The quality of decisions in democracies depends on how large groups of people form their opinions. In this respect there are two opposing ideas, the wisdom of crowds and mass delusions. The wisdom of crowds was first discovered in 1906 by Francis Galton. He was visiting a livestock fair where an ox was on display. Villagers were invited to guess the animal’s weight. Nearly 800 people participated in the contest. No-one guessed the weight of 1,198 pounds exactly, but the average guess of 1,197 pounds was almost perfectly right.
At least in specific cases groups of individuals can on aggregate assess a situation quite good and better than nearly every individual on his or her own. The average guess included the extremes on both sides. Galton was impressed. He came to believe that this was an argument in favour of democracy. It suggests that if all views are reflected in parliament, it can result in good decisions.
The wisdom of crowds depends on individuals having different backgrounds and making their assessments independently so that they look at the issue in different ways. The more people are alike or the more they influence each other, the more they can become prone to group think so that the wisdom of the crowd disappears.1 In extreme cases this can lead to mass delusions like stock market bubbles.2
Diversity of opinions is a reasons why decision-making in democracies can be better than other forms of decision-making. Mass delusions are a reason why this is not always the case. The greatest mass delusion humanity is suffering from currently is not dealing adequately with the limits of our planet. Our planet cannot support our life styles for much longer. At least in democracies the information about this issue is freely available to everyone. So why don’t people in democracies act?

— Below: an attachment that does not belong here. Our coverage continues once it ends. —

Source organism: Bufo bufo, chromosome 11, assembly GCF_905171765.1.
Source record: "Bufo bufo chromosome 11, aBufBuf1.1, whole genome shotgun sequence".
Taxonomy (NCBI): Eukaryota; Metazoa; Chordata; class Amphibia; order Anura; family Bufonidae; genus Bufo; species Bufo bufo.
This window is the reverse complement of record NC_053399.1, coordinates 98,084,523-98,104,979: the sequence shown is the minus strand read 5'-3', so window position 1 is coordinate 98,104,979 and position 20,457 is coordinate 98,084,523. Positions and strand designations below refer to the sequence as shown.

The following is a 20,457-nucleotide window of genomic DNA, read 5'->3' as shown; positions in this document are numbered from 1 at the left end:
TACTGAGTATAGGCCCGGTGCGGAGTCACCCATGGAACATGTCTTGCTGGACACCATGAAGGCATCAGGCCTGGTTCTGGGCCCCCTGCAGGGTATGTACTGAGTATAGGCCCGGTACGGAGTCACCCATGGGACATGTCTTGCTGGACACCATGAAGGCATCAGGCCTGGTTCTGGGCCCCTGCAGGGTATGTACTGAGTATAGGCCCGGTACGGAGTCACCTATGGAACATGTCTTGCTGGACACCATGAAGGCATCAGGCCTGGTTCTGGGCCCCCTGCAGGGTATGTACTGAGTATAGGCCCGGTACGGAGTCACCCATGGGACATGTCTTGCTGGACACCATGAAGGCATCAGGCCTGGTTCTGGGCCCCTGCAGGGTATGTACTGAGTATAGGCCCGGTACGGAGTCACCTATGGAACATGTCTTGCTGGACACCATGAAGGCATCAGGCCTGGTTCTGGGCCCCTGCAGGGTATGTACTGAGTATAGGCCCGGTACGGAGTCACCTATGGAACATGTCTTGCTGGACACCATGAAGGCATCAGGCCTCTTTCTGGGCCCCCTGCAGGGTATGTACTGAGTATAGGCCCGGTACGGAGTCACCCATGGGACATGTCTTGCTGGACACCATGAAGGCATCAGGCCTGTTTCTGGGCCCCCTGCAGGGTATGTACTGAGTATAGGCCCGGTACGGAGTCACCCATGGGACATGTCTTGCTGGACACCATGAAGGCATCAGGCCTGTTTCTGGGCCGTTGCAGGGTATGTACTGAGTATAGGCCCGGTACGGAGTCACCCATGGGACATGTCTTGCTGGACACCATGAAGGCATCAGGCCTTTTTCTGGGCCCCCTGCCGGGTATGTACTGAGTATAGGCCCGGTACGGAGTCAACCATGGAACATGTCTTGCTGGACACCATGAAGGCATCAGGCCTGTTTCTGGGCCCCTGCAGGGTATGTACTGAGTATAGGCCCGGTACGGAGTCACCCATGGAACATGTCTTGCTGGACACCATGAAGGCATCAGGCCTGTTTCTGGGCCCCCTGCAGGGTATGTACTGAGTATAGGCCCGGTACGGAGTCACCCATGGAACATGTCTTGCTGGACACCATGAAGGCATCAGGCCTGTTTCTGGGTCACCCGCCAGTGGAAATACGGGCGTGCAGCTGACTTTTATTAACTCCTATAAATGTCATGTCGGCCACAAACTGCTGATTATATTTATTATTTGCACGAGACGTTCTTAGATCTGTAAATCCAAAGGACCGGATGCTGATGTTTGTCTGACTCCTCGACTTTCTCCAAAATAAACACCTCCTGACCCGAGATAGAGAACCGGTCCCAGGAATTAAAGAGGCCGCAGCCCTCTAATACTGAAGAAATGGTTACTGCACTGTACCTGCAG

Perhaps that is because the measures that need to be taken affect us all directly and significantly as they would require considerable sacrifice, while we won’t feel the consequences of our inaction right now. Most people have a short term bias and they value the present more than the future, most notably a distant and uncertain future. And no country can take action alone as it wouldn’t make a difference.
At least in democracies it may be possible to make the wealthiest finance the efforts to deal with the challenges. These efforts require massive amounts of capital. The wealthy own most capital but only have a small portion of the votes. Low interest rates indicate an excess of capital and a lack of investment opportunities so that it may be possible to direct more capital towards meeting these challenges.
1. The Wisdom of Crowds. James Surowiecki (2004). Doubleday, Anchor.
2. Extraordinary Popular Delusions and the Madness of Crowds. Charles Mackay (1841). Richard Bentley, London.
Our usual way of perceiving events is that something happens on a certain place at a certain time. A place is seen as a constant as time passes. Events in the past have caused events in the present and events in the present cause events in the future. For example, the invasion of the Allies happened in Normandy on 6 June 1944. Normandy is still there but 6 June 1944 is history. The liberation of Western Europe from German occupation is seen as a consequence of D-Day. If D-Day hadn’t happened, history would have taken a different turn. We have time and cause and effect. That makes sense to us.